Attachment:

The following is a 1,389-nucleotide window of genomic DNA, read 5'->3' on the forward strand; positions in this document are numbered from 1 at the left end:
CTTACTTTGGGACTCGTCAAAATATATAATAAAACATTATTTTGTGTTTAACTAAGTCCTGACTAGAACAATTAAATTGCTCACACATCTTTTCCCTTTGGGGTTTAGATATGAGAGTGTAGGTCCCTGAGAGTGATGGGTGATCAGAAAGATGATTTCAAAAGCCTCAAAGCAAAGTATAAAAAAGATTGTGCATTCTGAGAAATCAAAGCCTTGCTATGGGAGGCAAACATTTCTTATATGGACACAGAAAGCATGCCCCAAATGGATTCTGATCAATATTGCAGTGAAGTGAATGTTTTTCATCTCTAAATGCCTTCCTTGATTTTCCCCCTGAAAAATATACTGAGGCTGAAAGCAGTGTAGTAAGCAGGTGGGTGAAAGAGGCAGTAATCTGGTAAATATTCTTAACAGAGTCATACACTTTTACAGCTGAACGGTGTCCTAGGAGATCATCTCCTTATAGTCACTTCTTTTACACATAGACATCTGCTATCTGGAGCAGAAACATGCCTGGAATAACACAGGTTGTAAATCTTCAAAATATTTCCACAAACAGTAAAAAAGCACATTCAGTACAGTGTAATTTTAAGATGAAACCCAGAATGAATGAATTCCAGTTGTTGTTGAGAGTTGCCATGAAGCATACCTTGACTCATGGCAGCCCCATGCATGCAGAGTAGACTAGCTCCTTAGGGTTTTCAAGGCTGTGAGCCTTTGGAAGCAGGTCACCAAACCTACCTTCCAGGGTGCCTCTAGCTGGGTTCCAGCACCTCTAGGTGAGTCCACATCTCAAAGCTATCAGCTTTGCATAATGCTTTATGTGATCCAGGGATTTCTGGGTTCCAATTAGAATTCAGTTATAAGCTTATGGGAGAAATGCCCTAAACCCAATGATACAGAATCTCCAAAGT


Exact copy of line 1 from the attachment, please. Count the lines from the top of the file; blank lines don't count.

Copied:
The following is a 1,389-nucleotide window of genomic DNA, read 5'->3' on the forward strand; positions in this document are numbered from 1 at the left end: